“I never wished for someone to die before.”
Thus began the tearful confession of a young woman who approached me after a recent event in Lincoln, Nebraska. She paused for a second, exhaled loudly—and then continued, her voice shaking:
“I’m ashamed to say that I find myself wishing these terrible people would just… disappear, so that they can’t hurt us anymore.” She said, “I just feel like I’m waiting for them to get old and die off. What do I do with this anger?”
I knew what I was supposed to tell her, what I wanted to tell her.
I wanted to tell her that these impulses were wrong, that such feelings were unhealthy, that this kind of consuming hatred toward another human being was dangerously toxic.
I wanted to remind her that this level of contempt for a stranger, was the very thing she abhorred in the people she feels this way toward.
I wanted to steer her from such negative energy—but I couldn’t do any of these things.
I understood her.
Her desperation and hopelessness make total sense.
This is a natural human response to unchecked brutality and unrelenting cruelty: wanting it all to end.
You don’t actually wish harm to people, you just wish harmful people would stop harming people—and there seems to be nothing in them that will move them to stop.
When we see powerful human beings willfully doing damage to other people or to the planet, this rage is our heart’s alarm; it is our very humanity protesting against unspeakable violence that we feel powerless to do anything about. Imagining a world without predators and bullies and malevolent people, is a way to stay tethered to our sanity; a defense mechanism against complete emotional collapse. Of course, we don’t desire violence, but we understand our past enough to know that sometimes injustice and hatred are generational: bigotry experiences a Renaissance, has a brief prolific period, and then passes. It seems like we are in the middle of that vitriolic rebirth right now and we want it to end.
Throughout the history of the planet, when people have viciously assailed mankind, there have been good people whose stomachs have been turned and whose blood has boiled in response—people who loved and cared and healed and prayed and worked—and who knew they might have to wait for change to fully come, through young people who rejected such hatred wholesale.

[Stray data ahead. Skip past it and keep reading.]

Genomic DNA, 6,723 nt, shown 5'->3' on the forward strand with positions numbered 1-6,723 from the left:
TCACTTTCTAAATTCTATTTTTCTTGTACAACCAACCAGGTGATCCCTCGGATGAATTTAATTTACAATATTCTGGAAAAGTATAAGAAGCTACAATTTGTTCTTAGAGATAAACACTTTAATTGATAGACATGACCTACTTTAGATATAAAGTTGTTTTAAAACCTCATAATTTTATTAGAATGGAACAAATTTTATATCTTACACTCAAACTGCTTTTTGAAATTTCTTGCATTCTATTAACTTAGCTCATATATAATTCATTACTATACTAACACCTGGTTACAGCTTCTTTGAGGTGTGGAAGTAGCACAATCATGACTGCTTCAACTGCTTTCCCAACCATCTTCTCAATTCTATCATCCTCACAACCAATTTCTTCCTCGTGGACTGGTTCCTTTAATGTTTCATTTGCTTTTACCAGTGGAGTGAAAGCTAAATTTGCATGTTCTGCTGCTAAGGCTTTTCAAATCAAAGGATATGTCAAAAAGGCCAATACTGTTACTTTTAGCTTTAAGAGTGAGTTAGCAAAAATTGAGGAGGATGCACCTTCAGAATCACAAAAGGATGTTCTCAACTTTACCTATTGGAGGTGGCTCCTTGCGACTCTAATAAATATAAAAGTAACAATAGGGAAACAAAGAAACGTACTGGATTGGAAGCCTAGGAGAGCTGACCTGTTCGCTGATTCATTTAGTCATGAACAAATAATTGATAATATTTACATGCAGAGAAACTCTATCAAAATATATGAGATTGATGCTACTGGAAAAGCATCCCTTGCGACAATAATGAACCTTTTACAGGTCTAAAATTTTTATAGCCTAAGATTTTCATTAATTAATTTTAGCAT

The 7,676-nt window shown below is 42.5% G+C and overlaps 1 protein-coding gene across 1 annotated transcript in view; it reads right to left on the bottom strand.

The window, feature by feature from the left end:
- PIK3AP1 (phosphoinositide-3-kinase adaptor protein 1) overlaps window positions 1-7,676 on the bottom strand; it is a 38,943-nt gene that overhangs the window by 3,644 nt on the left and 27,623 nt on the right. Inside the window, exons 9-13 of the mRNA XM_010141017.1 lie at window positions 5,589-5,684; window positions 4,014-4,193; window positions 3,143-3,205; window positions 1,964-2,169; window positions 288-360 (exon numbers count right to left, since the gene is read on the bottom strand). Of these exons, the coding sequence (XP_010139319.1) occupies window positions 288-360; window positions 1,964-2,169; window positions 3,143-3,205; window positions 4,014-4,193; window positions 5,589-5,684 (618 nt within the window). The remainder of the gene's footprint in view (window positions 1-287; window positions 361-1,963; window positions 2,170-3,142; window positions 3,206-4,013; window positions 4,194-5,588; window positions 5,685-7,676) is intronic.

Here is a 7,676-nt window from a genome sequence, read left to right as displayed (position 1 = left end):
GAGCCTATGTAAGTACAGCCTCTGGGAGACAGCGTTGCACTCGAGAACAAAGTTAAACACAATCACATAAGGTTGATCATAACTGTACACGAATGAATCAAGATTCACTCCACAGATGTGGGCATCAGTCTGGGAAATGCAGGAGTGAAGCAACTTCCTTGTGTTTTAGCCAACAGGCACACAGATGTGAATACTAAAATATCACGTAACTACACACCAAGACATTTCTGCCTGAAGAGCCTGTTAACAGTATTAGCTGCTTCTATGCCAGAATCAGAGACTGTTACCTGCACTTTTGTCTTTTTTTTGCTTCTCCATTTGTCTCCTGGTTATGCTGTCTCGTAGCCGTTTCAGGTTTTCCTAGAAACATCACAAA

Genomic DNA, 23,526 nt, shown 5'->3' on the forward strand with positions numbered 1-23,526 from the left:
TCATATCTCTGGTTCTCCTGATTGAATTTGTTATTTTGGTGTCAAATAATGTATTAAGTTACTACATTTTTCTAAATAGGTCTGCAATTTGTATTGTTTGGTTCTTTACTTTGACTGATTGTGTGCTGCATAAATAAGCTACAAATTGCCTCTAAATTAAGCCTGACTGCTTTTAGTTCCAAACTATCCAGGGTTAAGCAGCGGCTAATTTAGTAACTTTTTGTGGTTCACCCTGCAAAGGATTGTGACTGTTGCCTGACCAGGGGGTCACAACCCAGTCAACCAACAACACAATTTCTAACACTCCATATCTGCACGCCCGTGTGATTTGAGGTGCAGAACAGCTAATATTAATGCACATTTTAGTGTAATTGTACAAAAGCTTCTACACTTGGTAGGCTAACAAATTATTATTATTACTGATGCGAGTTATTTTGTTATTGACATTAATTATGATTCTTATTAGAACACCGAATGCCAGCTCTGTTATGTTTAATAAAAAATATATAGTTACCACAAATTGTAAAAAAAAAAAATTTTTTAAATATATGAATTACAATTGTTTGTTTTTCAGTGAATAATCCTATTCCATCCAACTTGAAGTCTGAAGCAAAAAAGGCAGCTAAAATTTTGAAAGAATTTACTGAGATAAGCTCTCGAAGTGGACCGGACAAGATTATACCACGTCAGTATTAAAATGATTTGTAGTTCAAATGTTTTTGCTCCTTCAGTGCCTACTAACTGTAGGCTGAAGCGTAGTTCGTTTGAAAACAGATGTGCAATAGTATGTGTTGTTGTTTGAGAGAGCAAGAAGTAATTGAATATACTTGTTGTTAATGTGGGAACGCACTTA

And that’s the pivot that needs to happen in our hearts when we feel that scalding anger at people who are presently evil: we look forward to what might be born on the horizon of history. We pour ourselves into the lives of young people, we work to change the hearts we can, we seek compromise and common ground with those who disagree with us, and we do everything in our power to prep the ground for the equality and diversity and justice that will inevitably grow.
Of course, I’d never wish physical harm on another human being or ever rejoice in anyone’s early demise—but I confess that in these days I take some solace in the reality that we are all temporary: that everything shifts, that all tyrants pass away, that all evil empires fall, that all hateful movements die out, that all monuments to inequity eventually crumble.
I rest in the knowledge that the people here who seem singularly burdened to injure others—will one day naturally cease to be. I don’t hope for that day and I don’t hasten that day, I simply pray that when it does come: when the hateful people doing such unrestrained damage finally depart this place—that compassionate, kindhearted, loving people are born to occupy the space they leave.
I pray for a new Renaissance of empathy for this place, and trust that it will come.
No, I am not waiting for bad people to die—I’m doing all the good that I can while I live.
Originally Published on JohnPavlovitz.com